Unit 2 NotesKingdom Protista Protists Cells Food Chains Photosynthesis & Respiration Osmosis & Diffusion
Members of Kingdom Protista: • Most are single-celled • Multicellular protists are very simple and lack complex structures (no mouth, head, stomach….) • All protists have a nucleus (they are eukaryotes)
Protists are divided into 3 groups based on how they get their energy (food): • Plant-like protists (producers) • Animal-like protists (consumers) • Fungus-like protists (decomposers)
Think of protists as the “junk drawer” kingdom. Anything that is NOT quite an animal, NOT quite a plant, or NOT quite a fungus gets dumped into this kingdom
Most protists will be found in wet environments; like oceans, lakes and ponds. Most are microscopic, but seaweed and giant kelp can grow to be over 100 feet in length. Microscopic plant-like protists Phytoplankton Volvox Giant Kelp
Protists called phytoplankton make most of the world’s oxygen (approximately 60%) The astonishing diversity of phytoplankton is visible only under a microscope. One trait all phytoplankton share, however, is chlorophyll—the green pigment that converts energy from the sun into food – this happens inside the chloroplast
Reproduction in Protists Protists use asexual (fission) reproduction. Protists use sexual (conjugation) reproduction. Paramecium, a single-celled animal-like protist can even go back and forth between sexual and asexual reproduction from one generation to the next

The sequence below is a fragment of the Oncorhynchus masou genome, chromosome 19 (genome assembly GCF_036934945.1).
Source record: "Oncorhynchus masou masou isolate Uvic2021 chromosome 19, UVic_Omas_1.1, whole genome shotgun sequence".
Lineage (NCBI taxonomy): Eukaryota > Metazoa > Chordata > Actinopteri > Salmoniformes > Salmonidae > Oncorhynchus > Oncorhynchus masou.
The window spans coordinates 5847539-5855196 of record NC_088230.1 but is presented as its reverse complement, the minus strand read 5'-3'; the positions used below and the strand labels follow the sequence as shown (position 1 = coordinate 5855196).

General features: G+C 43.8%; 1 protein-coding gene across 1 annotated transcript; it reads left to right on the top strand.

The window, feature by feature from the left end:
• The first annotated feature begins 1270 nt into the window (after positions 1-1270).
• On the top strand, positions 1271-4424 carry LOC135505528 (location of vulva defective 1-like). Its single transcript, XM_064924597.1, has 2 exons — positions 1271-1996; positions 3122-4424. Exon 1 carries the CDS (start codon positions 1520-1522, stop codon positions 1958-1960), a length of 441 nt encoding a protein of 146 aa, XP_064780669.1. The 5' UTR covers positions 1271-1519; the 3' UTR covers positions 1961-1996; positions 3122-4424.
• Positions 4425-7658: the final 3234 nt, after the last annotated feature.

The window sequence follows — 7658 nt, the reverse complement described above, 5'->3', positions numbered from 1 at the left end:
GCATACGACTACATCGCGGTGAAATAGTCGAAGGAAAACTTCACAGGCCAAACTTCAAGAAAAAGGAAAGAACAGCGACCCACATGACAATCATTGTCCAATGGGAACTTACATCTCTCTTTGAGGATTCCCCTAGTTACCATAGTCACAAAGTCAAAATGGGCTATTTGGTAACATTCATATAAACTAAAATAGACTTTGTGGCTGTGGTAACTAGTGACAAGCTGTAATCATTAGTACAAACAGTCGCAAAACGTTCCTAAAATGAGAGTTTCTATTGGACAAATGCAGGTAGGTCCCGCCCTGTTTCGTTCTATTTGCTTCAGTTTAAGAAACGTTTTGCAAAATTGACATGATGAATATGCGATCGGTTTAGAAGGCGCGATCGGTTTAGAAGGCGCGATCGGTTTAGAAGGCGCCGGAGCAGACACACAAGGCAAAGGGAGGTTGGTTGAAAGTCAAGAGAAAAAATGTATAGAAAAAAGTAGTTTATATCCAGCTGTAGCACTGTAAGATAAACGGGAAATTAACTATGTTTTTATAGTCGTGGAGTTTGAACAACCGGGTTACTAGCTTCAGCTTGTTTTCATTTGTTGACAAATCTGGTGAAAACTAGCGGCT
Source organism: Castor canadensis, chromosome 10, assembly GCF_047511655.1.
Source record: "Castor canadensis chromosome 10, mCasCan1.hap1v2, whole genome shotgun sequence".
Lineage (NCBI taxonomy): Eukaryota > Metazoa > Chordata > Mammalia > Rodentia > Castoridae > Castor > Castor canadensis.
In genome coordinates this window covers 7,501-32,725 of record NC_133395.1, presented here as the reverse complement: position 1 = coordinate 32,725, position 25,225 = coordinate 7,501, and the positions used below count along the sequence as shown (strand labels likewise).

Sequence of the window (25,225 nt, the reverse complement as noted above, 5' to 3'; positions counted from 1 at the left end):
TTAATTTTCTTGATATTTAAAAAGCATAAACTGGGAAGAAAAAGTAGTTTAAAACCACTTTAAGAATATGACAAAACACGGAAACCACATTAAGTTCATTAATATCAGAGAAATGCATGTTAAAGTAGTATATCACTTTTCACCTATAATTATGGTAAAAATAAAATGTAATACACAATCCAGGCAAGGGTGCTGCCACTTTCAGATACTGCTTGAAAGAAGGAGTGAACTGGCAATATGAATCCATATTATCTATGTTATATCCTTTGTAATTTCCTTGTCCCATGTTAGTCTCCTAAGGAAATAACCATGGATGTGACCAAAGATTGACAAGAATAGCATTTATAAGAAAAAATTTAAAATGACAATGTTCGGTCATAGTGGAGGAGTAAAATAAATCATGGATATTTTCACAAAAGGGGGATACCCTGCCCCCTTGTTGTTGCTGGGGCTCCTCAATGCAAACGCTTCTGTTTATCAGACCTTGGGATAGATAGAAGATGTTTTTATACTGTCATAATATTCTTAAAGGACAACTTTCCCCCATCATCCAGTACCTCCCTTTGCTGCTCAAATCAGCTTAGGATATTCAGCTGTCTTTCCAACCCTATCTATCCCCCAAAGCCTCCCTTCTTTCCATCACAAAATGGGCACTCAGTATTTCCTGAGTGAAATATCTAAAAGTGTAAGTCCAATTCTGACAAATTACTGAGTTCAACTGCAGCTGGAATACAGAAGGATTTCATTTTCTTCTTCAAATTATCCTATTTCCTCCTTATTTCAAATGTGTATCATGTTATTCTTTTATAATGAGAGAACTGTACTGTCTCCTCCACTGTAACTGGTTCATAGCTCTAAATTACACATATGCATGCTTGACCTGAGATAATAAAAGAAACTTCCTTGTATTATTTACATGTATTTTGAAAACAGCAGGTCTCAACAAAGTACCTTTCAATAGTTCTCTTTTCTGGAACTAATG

Algae is a generic term that is used for all plant-like protists aa Protozoa (“first animal”) is the term used to refer to all animal-like protists Examples of protozoa: Diatoms Paramecium Amoeba • Examples of algae: Volvox Phytoplankton Giant Kelp
All plant-like protists convert the sun’s energy in to oxygen and sugar through photosynthesis, and are found at the beginning of many of earth’s food chains: Sunlight “gives” its energy to volvox (plant-like protist); then volvox “gives” its energy to the krill; then the krill “gives” its energy to the cod; then the cod “gives” its energy to the leopard seal.
Animal like protists (protozoa) are consumers and use different methods to move about to get their food: Flagella: are whip-like tails Cilia: tiny hair-like extensions Pseudopods: “false foot”, extensions of the cytoplasm Parasites: live in and steal nutrients from hosts
Fungus-like protists live as decomposers in their environments. They get their energy by consuming dead or decaying organic material.
Protists are part of the domain eukarya; all of their cells are complex: they have a nucleus and membrane-covered organelles • Animal Cell: • Plant Cell Animal cells DO NOT have: Cell wall, chloroplasts or a large vacuole. Plant cells have these three organelles. All other organelles are found in both types of cells.
Organelles Cell membrane: surrounds the cell and lets needed materials in and out of the cell Cytoplasm: gelatin-like material inside the cell, raw materials the cell needs can be found here ((gatekeeper)) Cytoplasm
Organelles Cell wall: provides strength and support for the plant cell Chloroplast: the site of photosynthesis in producers ((gatekeeper))
Organelles Mitochondria: the site of cellular respiration (releasing energy) Large vacuole: found in plant cells; stores water & minerals ((water tower)) ((power plant))
Organelles Ribosomes: where proteins are made Lysosomes: clean the cell vvvvvvv ((garbage man)) ((factory))